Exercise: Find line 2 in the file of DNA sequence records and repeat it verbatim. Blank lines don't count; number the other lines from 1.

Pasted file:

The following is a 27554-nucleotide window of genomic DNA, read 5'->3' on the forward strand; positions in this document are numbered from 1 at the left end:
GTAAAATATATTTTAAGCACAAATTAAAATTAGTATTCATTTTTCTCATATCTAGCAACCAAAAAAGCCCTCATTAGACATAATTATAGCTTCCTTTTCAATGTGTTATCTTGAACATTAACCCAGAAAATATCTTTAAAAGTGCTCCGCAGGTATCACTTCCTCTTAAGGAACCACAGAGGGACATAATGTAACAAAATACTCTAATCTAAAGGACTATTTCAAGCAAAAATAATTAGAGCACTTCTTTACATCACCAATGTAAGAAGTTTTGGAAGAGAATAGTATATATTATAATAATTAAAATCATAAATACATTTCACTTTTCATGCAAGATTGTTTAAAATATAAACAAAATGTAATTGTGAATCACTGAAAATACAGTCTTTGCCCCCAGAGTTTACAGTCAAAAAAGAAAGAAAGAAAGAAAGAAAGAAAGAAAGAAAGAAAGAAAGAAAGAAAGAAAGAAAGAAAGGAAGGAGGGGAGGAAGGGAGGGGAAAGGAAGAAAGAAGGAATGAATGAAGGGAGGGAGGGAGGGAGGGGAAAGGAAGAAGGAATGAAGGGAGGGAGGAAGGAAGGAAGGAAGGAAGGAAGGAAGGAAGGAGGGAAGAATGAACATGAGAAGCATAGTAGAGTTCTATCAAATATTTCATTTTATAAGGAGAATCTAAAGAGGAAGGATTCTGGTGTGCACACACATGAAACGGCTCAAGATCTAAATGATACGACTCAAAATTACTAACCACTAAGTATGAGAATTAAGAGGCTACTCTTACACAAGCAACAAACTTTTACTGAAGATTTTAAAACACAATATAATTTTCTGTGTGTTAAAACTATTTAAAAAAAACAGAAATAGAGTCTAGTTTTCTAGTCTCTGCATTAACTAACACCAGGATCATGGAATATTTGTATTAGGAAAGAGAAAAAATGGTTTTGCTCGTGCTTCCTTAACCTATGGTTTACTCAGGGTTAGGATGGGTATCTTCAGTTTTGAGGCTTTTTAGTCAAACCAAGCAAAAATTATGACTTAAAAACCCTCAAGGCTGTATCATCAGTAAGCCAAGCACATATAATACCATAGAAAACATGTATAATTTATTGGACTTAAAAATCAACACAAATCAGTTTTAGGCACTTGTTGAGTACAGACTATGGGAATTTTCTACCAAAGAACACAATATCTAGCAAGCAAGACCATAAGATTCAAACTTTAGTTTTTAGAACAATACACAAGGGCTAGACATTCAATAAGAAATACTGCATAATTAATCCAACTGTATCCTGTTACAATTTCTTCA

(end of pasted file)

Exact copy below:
GTAAAATATATTTTAAGCACAAATTAAAATTAGTATTCATTTTTCTCATATCTAGCAACCAAAAAAGCCCTCATTAGACATAATTATAGCTTCCTTTTCAATGTGTTATCTTGAACATTAACCCAGAAAATATCTTTAAAAGTGCTCCGCAGGTATCACTTCCTCTTAAGGAACCACAGAGGGACATAATGTAACAAAATACTCTAATCTAAAGGACTATTTCAAGCAAAAATAATTAGAGCACTTCTTTACATCACCAATGTAAGAAGTTTTGGAAGAGAATAGTATATATTATAATAATTAAAATCATAAATACATTTCACTTTTCATGCAAGATTGTTTAAAATATAAACAAAATGTAATTGTGAATCACTGAAAATACAGTCTTTGCCCCCAGAGTTTACAGTCAAAAAAGAAAGAAAGAAAGAAAGAAAGAAAGAAAGAAAGAAAGAAAGAAAGAAAGAAAGAAAGAAAGGAAGGAGGGGAGGAAGGGAGGGGAAAGGAAGAAAGAAGGAATGAATGAAGGGAGGGAGGGAGGGAGGGGAAAGGAAGAAGGAATGAAGGGAGGGAGGAAGGAAGGAAGGAAGGAAGGAAGGAAGGAAGGAGGGAAGAATGAACATGAGAAGCATAGTAGAGTTCTATCAAATATTTCATTTTATAAGGAGAATCTAAAGAGGAAGGATTCTGGTGTGCACACACATGAAACGGCTCAAGATCTAAATGATACGACTCAAAATTACTAACCACTAAGTATGAGAATTAAGAGGCTACTCTTACACAAGCAACAAACTTTTACTGAAGATTTTAAAACACAATATAATTTTCTGTGTGTTAAAACTATTTAAAAAAAACAGAAATAGAGTCTAGTTTTCTAGTCTCTGCATTAACTAACACCAGGATCATGGAATATTTGTATTAGGAAAGAGAAAAAATGGTTTTGCTCGTGCTTCCTTAACCTATGGTTTACTCAGGGTTAGGATGGGTATCTTCAGTTTTGAGGCTTTTTAGTCAAACCAAGCAAAAATTATGACTTAAAAACCCTCAAGGCTGTATCATCAGTAAGCCAAGCACATATAATACCATAGAAAACATGTATAATTTATTGGACTTAAAAATCAACACAAATCAGTTTTAGGCACTTGTTGAGTACAGACTATGGGAATTTTCTACCAAAGAACACAATATCTAGCAAGCAAGACCATAAGATTCAAACTTTAGTTTTTAGAACAATACACAAGGGCTAGACATTCAATAAGAAATACTGCATAATTAATCCAACTGTATCCTGTTACAATTTCTTCA